This book is an exercise in a thoroughgoing narrative theology. The social and legal validation of same-sex relationships in the West over the last two decades has presented an immense challenge to the church insofar as it seeks to remain faithful to Scripture. But it is not an isolated ethical problem. It is just one element--albeit a very important one--in the much broader, long-term overhaul and reorientation of Western culture after the collapse of the Christian consensus. The forces of history that are driving this transformation, however, have also alerted us to the historical perspectives that constrained biblical thought.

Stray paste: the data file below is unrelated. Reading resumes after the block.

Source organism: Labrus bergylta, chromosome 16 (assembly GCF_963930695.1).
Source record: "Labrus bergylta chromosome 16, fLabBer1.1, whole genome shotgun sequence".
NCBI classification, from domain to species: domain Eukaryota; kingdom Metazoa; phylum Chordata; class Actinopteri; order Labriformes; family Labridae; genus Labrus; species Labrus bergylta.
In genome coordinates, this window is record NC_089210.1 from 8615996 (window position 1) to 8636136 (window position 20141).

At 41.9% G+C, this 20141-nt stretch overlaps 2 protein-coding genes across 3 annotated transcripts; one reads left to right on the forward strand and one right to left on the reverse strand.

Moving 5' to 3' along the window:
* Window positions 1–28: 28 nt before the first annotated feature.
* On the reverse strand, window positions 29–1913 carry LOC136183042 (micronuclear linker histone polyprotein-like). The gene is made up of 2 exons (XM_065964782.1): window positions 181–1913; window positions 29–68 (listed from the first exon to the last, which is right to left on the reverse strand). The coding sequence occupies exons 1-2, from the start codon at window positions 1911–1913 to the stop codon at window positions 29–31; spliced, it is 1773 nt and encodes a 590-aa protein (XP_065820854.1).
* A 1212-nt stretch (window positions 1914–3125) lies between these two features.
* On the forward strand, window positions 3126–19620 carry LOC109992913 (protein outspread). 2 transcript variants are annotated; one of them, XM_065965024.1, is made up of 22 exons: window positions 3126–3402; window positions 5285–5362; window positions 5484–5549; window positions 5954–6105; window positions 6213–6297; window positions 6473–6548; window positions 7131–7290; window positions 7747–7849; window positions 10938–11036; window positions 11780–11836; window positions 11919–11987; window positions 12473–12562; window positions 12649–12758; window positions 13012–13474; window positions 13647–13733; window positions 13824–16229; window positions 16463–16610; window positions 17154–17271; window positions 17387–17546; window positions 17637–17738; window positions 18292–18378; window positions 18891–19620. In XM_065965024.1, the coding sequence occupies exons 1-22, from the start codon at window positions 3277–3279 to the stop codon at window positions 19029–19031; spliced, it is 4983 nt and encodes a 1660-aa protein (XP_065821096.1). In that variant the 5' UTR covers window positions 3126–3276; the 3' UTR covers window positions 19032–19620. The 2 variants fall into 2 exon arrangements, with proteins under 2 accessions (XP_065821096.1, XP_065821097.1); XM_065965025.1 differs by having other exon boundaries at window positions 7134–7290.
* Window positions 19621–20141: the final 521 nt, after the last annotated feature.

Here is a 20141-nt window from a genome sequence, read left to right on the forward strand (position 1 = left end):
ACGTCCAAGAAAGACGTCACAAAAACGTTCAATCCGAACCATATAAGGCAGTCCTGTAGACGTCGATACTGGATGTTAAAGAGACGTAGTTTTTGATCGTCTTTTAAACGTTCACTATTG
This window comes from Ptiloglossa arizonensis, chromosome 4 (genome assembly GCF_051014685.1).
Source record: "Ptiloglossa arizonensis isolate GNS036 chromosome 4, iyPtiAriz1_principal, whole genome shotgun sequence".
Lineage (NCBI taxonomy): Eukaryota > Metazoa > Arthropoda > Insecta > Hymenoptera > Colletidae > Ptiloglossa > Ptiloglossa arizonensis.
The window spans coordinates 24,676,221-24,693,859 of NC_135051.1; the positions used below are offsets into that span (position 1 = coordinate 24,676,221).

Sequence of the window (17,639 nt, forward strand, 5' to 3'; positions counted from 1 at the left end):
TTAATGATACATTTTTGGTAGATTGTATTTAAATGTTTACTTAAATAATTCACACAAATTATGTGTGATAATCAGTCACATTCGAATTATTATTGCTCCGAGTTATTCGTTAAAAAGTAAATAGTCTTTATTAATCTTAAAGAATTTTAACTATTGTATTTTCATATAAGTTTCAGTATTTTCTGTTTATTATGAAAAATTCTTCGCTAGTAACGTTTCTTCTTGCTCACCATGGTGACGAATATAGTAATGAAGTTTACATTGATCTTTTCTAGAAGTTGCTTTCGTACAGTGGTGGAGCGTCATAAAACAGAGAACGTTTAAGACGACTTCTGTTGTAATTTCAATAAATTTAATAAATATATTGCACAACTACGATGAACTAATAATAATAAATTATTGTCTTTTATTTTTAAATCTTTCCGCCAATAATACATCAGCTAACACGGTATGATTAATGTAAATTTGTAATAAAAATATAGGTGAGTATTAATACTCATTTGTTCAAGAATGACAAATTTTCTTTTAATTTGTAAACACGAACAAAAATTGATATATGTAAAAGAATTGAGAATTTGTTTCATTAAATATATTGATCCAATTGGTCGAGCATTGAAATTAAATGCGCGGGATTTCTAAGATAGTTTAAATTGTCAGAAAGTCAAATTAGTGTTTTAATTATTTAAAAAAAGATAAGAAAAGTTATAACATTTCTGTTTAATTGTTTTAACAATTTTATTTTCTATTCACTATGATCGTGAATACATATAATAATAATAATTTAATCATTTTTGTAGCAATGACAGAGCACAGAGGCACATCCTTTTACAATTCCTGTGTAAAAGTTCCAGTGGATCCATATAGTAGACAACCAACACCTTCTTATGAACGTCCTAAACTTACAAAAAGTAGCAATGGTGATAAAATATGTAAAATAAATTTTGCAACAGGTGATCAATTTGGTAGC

Andrew Perriman suggests that Paul's argument about same-sex behavior, perhaps more clearly than any other issue, highlights the narrative shape of the mission of the early church in the Greek world. By the same token, we must ask how that storyline has been refracted across the boundary of modernity, and how it now shapes the mission of the church as it adapts to its marginalized position in an aggressively secular world.